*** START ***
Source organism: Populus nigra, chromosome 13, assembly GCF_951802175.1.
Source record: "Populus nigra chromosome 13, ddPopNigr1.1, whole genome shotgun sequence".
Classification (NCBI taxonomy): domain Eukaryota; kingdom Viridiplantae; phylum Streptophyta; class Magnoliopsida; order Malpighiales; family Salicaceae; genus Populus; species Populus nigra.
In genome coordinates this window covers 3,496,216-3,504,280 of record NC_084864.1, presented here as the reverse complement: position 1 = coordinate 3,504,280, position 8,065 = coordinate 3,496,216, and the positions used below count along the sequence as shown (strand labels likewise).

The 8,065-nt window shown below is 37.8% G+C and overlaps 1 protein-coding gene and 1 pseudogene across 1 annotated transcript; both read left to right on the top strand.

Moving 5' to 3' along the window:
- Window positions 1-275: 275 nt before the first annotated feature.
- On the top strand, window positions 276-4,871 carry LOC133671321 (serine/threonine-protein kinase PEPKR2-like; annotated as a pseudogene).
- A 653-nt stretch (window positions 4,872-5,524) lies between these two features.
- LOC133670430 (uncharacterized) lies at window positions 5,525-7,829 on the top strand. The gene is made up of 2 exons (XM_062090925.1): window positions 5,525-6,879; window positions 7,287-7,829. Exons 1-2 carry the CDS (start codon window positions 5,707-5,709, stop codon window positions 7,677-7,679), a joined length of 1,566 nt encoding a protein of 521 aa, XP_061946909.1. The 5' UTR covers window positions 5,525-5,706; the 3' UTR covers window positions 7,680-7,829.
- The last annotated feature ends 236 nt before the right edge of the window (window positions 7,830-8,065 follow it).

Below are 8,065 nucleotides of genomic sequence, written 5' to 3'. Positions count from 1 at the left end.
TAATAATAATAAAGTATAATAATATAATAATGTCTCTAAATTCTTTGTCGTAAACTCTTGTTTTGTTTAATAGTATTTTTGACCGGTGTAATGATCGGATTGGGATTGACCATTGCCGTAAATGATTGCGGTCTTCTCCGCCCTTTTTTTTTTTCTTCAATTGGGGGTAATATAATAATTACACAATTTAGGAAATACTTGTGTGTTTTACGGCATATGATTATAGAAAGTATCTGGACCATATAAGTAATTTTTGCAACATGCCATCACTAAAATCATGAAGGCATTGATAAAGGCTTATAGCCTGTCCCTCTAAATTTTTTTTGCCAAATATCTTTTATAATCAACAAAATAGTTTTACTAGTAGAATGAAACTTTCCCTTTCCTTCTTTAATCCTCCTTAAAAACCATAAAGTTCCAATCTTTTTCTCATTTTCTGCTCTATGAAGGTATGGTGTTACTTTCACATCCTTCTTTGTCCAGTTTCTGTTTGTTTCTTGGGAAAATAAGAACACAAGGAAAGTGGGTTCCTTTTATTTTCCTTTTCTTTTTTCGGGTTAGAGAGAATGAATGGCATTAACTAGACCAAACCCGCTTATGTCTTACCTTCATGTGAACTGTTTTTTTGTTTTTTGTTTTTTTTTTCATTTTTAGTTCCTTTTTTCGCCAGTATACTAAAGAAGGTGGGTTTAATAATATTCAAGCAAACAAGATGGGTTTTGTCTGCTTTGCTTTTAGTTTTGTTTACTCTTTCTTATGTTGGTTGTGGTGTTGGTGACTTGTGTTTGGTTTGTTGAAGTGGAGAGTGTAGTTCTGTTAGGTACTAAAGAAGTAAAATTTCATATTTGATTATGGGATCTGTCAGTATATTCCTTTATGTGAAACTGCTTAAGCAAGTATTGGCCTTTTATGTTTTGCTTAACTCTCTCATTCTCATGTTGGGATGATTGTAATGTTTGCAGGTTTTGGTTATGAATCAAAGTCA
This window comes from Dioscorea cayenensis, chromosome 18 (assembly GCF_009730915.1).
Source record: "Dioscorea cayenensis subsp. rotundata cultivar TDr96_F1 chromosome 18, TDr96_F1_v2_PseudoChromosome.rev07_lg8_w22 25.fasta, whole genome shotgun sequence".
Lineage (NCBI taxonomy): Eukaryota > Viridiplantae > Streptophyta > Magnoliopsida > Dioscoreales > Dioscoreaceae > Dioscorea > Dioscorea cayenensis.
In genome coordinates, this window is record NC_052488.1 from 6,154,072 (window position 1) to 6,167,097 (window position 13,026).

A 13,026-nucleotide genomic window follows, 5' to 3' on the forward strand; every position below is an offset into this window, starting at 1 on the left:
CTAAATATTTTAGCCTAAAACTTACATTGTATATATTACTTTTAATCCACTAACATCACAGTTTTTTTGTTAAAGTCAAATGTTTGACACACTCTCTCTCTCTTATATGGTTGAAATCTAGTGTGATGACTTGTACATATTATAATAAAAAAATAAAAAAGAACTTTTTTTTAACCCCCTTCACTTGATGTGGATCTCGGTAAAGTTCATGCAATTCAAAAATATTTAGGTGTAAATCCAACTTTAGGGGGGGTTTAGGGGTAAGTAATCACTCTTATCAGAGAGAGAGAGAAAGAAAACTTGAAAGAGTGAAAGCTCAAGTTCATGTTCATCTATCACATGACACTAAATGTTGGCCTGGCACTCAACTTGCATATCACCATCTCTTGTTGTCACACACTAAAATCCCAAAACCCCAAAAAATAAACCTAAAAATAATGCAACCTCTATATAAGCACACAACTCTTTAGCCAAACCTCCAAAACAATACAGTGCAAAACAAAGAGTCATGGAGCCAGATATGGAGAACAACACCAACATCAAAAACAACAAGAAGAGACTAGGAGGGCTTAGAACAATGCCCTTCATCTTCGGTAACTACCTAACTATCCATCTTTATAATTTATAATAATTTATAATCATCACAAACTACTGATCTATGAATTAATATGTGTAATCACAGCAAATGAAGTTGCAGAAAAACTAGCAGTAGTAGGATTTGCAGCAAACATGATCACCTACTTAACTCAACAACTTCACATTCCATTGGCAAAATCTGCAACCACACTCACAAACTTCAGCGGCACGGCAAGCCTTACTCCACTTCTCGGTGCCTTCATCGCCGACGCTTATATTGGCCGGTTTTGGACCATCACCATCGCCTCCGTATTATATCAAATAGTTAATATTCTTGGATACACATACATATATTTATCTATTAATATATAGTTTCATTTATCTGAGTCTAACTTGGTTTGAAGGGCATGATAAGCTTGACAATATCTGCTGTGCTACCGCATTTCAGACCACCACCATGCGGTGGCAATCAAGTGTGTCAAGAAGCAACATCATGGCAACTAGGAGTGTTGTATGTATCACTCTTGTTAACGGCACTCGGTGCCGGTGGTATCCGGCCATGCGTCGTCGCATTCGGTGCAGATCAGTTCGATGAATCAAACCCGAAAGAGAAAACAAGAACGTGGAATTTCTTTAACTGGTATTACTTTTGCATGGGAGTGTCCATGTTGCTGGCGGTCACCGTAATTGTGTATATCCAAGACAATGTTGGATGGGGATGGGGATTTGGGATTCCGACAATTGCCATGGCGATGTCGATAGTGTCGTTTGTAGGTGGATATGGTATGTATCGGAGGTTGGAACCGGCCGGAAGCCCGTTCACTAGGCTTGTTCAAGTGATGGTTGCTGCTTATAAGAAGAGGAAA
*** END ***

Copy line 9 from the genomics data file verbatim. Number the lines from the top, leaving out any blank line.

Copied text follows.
- A 653-nt stretch (window positions 4,872-5,524) lies between these two features.